Gary Zandstra, the director of sales & marketing at Parkway Electric, an AV systems integrator with offices in Holland, Mich., and Loveland, Colo., says he’s very recently embraced Integrated Project Delivery (IPD), a protocol developed by the [Washington, D.C.-based] American Institute of Architects (AIA) that “integrates people, systems, business structures and practices into a process that collaboratively harnesses the talents and insights of all participants to optimize project results, increase value to the owner, reduce waste, and maximize efficiency through all phases of design, fabrication, and construction,” according to the AIA’s IPD webpage. What it really means, says Zandstra, is getting everyone involved together early on and developing a process collaboratively.
“Even small deviations from a plan can have substantial effects on other stakeholders’ parts of the plan,” he says. “For example, if a decision is made to change the kind of speakers a system design is using, that will likely require a change in the fly point. That, in turn, requires the input of the architect and the GC.” In other words, under the aegis of IPD, no agent in the process operates unilaterally or in a separate silo; everyone’s actions are transparent to everyone else.
Zandstra says the first project he applied IPD to, a large church in Chicago, began with everyone flying in for three days of intensive meetings that resulted in a detailed plan for the church’s sound system. This is not going to be economically feasible for every situation, but using telepresence technologies like Skype and Vidyo can accomplish many of the same goals. Technologies that allow the exchange of documents such as blueprints and other drawings are preferred, because a picture is indeed worth a thousand words—and in the case of a large sound system, possibly thousands of dollars, too.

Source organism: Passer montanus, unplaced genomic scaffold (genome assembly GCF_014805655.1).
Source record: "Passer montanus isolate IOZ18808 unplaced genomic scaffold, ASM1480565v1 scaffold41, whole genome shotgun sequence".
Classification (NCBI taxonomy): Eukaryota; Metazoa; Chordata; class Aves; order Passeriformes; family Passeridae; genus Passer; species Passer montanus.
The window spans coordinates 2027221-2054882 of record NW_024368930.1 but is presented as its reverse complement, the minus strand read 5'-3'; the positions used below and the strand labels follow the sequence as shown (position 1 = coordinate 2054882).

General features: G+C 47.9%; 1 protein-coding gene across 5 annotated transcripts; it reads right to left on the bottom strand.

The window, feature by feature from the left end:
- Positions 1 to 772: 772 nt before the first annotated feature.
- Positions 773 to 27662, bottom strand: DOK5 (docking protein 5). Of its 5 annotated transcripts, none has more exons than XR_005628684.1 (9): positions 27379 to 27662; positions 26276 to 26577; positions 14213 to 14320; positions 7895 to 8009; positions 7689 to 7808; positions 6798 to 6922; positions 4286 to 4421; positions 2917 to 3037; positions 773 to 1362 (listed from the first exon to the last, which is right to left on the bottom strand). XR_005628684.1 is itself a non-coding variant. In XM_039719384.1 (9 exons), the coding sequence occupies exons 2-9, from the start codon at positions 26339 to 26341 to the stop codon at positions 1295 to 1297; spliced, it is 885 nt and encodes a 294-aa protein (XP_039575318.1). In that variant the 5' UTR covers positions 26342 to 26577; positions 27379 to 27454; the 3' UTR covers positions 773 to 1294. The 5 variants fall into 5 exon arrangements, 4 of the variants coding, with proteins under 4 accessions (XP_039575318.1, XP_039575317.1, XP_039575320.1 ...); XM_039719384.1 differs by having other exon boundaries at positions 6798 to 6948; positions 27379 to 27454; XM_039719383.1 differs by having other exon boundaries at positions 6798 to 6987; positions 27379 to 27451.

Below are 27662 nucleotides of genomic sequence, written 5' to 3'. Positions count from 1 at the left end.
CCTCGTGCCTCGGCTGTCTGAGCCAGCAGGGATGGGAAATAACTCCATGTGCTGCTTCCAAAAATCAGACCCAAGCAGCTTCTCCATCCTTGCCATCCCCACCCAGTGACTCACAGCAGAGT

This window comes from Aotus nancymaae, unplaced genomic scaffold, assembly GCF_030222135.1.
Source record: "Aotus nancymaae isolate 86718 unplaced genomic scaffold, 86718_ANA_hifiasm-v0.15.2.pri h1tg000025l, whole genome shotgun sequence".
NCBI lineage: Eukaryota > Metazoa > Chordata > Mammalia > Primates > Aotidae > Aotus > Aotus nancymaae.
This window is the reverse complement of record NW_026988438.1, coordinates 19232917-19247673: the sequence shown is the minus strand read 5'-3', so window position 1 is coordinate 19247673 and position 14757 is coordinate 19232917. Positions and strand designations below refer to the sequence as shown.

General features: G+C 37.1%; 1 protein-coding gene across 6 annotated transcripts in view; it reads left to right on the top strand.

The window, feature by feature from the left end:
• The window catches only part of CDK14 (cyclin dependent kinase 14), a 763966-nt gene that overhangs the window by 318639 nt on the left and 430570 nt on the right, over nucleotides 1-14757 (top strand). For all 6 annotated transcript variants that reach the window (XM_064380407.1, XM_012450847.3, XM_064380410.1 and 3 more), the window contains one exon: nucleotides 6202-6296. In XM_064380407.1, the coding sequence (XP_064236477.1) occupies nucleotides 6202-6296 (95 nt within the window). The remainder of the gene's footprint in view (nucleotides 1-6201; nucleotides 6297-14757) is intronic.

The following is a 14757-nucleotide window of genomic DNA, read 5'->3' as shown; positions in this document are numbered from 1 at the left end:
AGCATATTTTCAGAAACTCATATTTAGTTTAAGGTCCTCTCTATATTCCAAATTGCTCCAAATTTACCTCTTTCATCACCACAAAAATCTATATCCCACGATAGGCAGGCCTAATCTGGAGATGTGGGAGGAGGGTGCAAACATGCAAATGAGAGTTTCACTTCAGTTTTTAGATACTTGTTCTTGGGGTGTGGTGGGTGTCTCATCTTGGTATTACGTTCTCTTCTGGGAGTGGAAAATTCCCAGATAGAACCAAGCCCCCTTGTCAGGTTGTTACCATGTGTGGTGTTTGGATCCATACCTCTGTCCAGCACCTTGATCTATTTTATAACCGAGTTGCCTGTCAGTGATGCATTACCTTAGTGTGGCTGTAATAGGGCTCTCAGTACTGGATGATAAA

“The bottom line is that good communication, between everyone involved, is the foundation for any sound system project,” says Zandstra. Types of Sound Systems
Two types of sound systems predominate in the HOW sector: point source and line arrays. The two types are fundamentally different: point source loudspeaker enclosures are usually designed so that all the drivers function as a single source. These systems generally have a fairly shallow coverage range and, as the distance from the source increases, their SPL decreases. Point source sound systems are often used to good effect in rooms that have irregular shapes, such as multiple balconies, at which individual speaker elements can be aimed.
A line array, on the other hand, is typically very large in the vertical dimension and is made up of a number of usually identical loudspeaker elements mounted in a line and fed in phase. The distance between adjacent drivers is close enough that they constructively interfere with each other to send sound waves farther than traditional horn-loaded loudspeakers, and with a more evenly distributed sound output pattern. However, line arrays can’t reach well into nooks, so fill speakers are often prescribed for those areas.
The line array has emerged as the most popular sound system type in recent years, thanks to its ability to direct sound. That’s being increasingly narrowed down to steerable arrays, which use digital signal processing (DSP) to allow extremely precise aiming of speakers at audience seating and away from reflective surfaces such as hard walls, glass and flooring that can create reflections that mar speech intelligibility. These are especially appropriate for environments such as cathedrals where reverberation is often the biggest acoustical challenge.